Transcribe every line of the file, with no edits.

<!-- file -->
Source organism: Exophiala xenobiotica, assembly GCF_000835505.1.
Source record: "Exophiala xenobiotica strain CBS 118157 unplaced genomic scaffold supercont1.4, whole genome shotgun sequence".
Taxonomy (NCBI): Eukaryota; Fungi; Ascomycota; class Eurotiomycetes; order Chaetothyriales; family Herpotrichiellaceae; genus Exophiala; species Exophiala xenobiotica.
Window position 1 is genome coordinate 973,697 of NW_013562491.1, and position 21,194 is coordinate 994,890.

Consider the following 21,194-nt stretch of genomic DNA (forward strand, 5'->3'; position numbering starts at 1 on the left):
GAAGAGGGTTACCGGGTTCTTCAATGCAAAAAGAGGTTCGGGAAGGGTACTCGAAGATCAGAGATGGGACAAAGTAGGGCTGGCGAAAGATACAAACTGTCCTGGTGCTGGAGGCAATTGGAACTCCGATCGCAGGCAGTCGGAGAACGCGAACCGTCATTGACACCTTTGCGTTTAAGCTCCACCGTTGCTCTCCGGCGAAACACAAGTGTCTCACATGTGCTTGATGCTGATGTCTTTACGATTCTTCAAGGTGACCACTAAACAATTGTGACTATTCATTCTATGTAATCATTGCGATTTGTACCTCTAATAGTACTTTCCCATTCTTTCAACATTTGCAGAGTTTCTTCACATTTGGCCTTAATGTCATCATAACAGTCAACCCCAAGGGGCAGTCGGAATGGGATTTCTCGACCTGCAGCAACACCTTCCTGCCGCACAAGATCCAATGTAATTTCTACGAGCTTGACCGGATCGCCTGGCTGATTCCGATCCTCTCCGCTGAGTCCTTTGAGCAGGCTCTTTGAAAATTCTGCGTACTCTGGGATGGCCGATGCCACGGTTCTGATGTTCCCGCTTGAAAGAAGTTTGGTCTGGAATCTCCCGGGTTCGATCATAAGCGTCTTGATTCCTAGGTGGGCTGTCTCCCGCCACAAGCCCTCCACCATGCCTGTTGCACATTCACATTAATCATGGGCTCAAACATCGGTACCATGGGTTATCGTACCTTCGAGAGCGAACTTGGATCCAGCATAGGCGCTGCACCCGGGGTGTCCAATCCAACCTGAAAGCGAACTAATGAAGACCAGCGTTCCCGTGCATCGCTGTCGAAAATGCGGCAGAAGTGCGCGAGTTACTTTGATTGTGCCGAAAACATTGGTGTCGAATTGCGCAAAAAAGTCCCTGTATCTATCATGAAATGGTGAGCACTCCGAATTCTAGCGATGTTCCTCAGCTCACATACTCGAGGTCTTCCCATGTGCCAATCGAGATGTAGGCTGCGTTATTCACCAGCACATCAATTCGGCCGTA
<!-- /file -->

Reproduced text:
Source organism: Exophiala xenobiotica, assembly GCF_000835505.1.
Source record: "Exophiala xenobiotica strain CBS 118157 unplaced genomic scaffold supercont1.4, whole genome shotgun sequence".
Taxonomy (NCBI): Eukaryota; Fungi; Ascomycota; class Eurotiomycetes; order Chaetothyriales; family Herpotrichiellaceae; genus Exophiala; species Exophiala xenobiotica.
Window position 1 is genome coordinate 973,697 of NW_013562491.1, and position 21,194 is coordinate 994,890.

Consider the following 21,194-nt stretch of genomic DNA (forward strand, 5'->3'; position numbering starts at 1 on the left):
GAAGAGGGTTACCGGGTTCTTCAATGCAAAAAGAGGTTCGGGAAGGGTACTCGAAGATCAGAGATGGGACAAAGTAGGGCTGGCGAAAGATACAAACTGTCCTGGTGCTGGAGGCAATTGGAACTCCGATCGCAGGCAGTCGGAGAACGCGAACCGTCATTGACACCTTTGCGTTTAAGCTCCACCGTTGCTCTCCGGCGAAACACAAGTGTCTCACATGTGCTTGATGCTGATGTCTTTACGATTCTTCAAGGTGACCACTAAACAATTGTGACTATTCATTCTATGTAATCATTGCGATTTGTACCTCTAATAGTACTTTCCCATTCTTTCAACATTTGCAGAGTTTCTTCACATTTGGCCTTAATGTCATCATAACAGTCAACCCCAAGGGGCAGTCGGAATGGGATTTCTCGACCTGCAGCAACACCTTCCTGCCGCACAAGATCCAATGTAATTTCTACGAGCTTGACCGGATCGCCTGGCTGATTCCGATCCTCTCCGCTGAGTCCTTTGAGCAGGCTCTTTGAAAATTCTGCGTACTCTGGGATGGCCGATGCCACGGTTCTGATGTTCCCGCTTGAAAGAAGTTTGGTCTGGAATCTCCCGGGTTCGATCATAAGCGTCTTGATTCCTAGGTGGGCTGTCTCCCGCCACAAGCCCTCCACCATGCCTGTTGCACATTCACATTAATCATGGGCTCAAACATCGGTACCATGGGTTATCGTACCTTCGAGAGCGAACTTGGATCCAGCATAGGCGCTGCACCCGGGGTGTCCAATCCAACCTGAAAGCGAACTAATGAAGACCAGCGTTCCCGTGCATCGCTGTCGAAAATGCGGCAGAAGTGCGCGAGTTACTTTGATTGTGCCGAAAACATTGGTGTCGAATTGCGCAAAAAAGTCCCTGTATCTATCATGAAATGGTGAGCACTCCGAATTCTAGCGATGTTCCTCAGCTCACATACTCGAGGTCTTCCCATGTGCCAATCGAGATGTAGGCTGCGTTATTCACCAGCACATCAATTCGGCCGTA